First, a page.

Monday, May 25, 2009

Employers: Rewarding the Healthy

It is well-understood:  being healthy is cheap.  Healthier employees are cheaper employees--less costs fo chronic diseases (e.g. diabetes, obesity, cardiovascular health) and less productivity lost.

Employers really do not have any incentives to provide prevention plans for employees, as the majority of employees don't spend their lifetime at one company and leave for new jobs before employers could reap the financial benefits of investing in preventive behaviors of employees.  Tax benefits for employers could help.  Policymakers are trying to get a larger number of employers to grasp this notion.  A recent survey by Hewitt Associates says that 1/3 of employrs are planning to put more of an emphasis on wellness plans.  Some large corporations already do, such as General MillsDell, and Safeway.  More will like
ly follow suit, especially with the proposed policy changes.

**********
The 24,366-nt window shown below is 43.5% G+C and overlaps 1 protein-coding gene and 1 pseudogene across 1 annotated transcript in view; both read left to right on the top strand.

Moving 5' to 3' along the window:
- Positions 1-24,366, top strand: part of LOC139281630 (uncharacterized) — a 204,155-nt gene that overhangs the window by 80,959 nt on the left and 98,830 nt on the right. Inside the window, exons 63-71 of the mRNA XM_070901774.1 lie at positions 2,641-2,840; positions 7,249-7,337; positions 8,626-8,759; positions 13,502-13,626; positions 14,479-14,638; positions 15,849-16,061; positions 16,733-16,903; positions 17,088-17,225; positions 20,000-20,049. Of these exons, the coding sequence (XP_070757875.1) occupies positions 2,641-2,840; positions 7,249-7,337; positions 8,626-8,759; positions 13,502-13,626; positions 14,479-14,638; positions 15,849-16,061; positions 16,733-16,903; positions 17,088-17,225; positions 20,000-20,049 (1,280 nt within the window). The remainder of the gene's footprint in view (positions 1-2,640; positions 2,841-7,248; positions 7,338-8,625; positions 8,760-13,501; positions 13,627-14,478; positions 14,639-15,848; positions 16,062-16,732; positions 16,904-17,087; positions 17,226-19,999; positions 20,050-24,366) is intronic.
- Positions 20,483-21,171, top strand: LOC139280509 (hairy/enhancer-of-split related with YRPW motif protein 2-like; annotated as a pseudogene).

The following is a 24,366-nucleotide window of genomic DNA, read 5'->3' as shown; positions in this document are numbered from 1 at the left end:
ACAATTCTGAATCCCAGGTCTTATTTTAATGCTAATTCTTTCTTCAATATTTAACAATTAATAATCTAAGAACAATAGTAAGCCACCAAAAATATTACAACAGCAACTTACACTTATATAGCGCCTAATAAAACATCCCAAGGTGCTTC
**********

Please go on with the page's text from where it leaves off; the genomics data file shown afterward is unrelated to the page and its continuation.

Sen Baucus (D-MT) and Sen Harkin (D-IA) are propsing tax incentives for employers that offer wellness programs to employees.  This is consistent with Obama's goals for health reform ("invest in prevention and wellness").  A victory for public health--a shift in focus from treating more expensive and downstream diseases, rather than a focus in less-expensive upstream acts of preventing diseases from beginning.  But who loses?
A recent Health Affairs article, "Financial Penalties for the Unhealthy? Ethical Guidelines for Holding Employees Responsible for Their Health," looks at the other side of this issue.  According to federal Health Insurance Portability and Accountability Act (HIPAA) regulations, employers can give rewards/penalties for up to 20% of the total cost of covering an employee.  However, unions and those concerned with personal freedoms are arguing about the blurry ethical line of holding employees responsible and protecting their individual liberties.  Considerations about paternalism, personal choice, privacy protection, access to health promotion, and the complexities of developing obesity are brought up on the opposing side.

Where do you stand?

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